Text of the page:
WeWork’s Eugen Miropolski is very, very on brand. Walking into the co-working-space-come-tech company’s new European headquarters in Hammersmith (they move a lot), the managing director for Europe is decked out in a WeWork branded ‘do what you love’ T-shirt.
Having lived in 20 different countries it's pretty safe to say that the Estonian born entrepreneur and investor has become something of an expert at getting to know new markets. After a stint as Groupon’s Russian COO, he then spearheaded Airbnb’s expansion across Europe as its MD for international operations between 2011-2014, staying in over 150 Airbnb apartments in the process.
In 2015 Miropolski was tasked with expanding the US founded WeWork into Europe. Having started with its first international site in London, the company now serves 225,000 ‘members’ from 230 locations, in 72 cities and 21 countries around the globe.
What is the most important thing to consider when expanding abroad?
I think the most important aspect about growing internationally - as well as growing fast - is to really focus on the people and focus on the culture.
The best way to scale is through people because even if you build the best internal processes in the world, at the end of the day we are a people driven organisation, so in order to build a strong global community, you have grow that community inside first.
One person cannot set the structure, processes and determine what we do alone. I think it was Steve Jobs who always used to say 'we don't find the best people to tell them what to do, we find the best people so that they can tell us what we need to know' - I think that is the only way you can scale fast.
Do you have a set strategy when expanding internationally?
First we start with big megacities before expanding into different areas. I think at the beginning of the process there is always a search for the right type of neighbourhood for the right type of experience we want to deliver. Finding that location takes some time. But very quickly once you find that location and you design it and build it, the community comes together quite fast.
More interesting from an international perspective is the localisation aspect - to really try and find out what is different in a market and how you should change the product to meet this. You do a lot of research upfront, but you also learn day to day on the job.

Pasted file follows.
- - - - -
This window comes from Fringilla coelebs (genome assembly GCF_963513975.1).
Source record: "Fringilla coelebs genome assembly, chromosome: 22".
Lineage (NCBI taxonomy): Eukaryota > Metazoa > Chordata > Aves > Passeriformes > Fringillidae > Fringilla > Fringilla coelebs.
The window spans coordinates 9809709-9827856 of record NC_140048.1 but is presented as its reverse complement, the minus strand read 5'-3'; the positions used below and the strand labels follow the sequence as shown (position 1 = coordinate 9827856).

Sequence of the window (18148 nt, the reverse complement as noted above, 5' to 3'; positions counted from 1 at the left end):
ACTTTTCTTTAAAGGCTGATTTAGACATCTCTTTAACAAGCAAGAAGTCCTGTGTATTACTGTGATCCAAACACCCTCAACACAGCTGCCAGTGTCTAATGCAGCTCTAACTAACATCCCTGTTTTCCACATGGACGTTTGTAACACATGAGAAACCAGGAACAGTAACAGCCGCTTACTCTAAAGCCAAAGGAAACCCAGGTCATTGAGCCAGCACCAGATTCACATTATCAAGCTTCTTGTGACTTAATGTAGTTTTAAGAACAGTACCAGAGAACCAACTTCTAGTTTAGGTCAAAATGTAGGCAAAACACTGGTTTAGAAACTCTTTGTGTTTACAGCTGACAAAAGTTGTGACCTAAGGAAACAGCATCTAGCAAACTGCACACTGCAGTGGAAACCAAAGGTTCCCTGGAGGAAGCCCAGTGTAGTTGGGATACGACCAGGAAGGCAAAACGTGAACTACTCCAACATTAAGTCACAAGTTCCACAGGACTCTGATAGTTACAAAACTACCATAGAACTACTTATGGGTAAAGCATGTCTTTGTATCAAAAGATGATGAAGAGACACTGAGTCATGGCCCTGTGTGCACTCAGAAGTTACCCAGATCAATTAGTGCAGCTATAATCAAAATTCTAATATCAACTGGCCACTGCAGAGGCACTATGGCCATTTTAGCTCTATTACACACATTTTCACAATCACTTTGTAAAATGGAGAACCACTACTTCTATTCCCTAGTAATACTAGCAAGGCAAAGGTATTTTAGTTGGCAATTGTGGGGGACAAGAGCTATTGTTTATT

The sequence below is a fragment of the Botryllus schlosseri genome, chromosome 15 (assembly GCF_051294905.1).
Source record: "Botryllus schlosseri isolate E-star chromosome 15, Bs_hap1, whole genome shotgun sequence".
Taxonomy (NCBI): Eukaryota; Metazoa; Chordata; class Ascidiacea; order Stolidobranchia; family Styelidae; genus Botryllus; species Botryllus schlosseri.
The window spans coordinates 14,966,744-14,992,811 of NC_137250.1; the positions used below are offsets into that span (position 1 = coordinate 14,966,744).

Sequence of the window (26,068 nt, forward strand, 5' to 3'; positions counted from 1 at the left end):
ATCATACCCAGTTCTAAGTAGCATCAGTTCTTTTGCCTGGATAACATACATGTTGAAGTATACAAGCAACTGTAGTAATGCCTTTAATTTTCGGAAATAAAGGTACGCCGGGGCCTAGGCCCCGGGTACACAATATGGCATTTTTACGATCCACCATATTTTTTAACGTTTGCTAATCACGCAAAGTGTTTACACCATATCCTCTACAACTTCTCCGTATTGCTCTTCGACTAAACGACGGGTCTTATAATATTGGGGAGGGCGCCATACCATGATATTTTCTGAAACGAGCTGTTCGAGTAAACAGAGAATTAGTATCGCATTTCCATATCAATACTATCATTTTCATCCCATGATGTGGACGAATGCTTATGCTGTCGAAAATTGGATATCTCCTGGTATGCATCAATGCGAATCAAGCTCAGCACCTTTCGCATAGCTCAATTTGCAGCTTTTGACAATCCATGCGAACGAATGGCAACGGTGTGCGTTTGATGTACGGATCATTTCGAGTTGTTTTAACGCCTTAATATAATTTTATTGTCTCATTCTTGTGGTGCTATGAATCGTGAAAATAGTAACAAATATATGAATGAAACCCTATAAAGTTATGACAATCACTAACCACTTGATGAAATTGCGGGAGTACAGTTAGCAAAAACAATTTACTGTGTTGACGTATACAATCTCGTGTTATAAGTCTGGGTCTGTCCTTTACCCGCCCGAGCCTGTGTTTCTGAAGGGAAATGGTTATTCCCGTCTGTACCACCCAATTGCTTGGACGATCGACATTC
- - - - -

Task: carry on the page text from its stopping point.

An interesting example is in Amsterdam. Our first WeWork location felt great and we had a great community, but we started getting feedback very fast. For example we found out that all of our community members loved to have lunch together and we did not have enough tables in the communal area. So we went back and purchased more tables and fridges for the common area.
Did you use a similar strategy growing Airbnb?
I've learnt a lot along the way by observing different companies and watching how different companies grow globally in different ways.
Over the last 10 years the world has become much more global, much more mobile, so companies generally tend to grow faster nowadays. In the past being a global company might not have been the top priority, because it was more difficult to enter other markets and people were more focused on domestic business. If companies were grown globally often they would just acquire an international business and have that as a subsidiary.
But nowadays, if you want to grow fast - while acquisitions can be a solution - they are not always the answer. You really want to make sure you bring the right set of values and the right culture. You want to find people that are really passionate about the mission that you have as a company and you basically grow it organically.
What did you do within your first 100 days as MD?
In the beginning it was all about learning. While I have experience working globally, I did not know the WeWork business.
So in my first weeks I joined the community team in the New York head office, and was working at the front desk just to really understand from the ground up how the business is run and the value we create.
I was shadowing different departments, but also preparing a plan about how we could expand. After that I moved to London and this is where we started all of the European expansion.
Main image credits: WeWork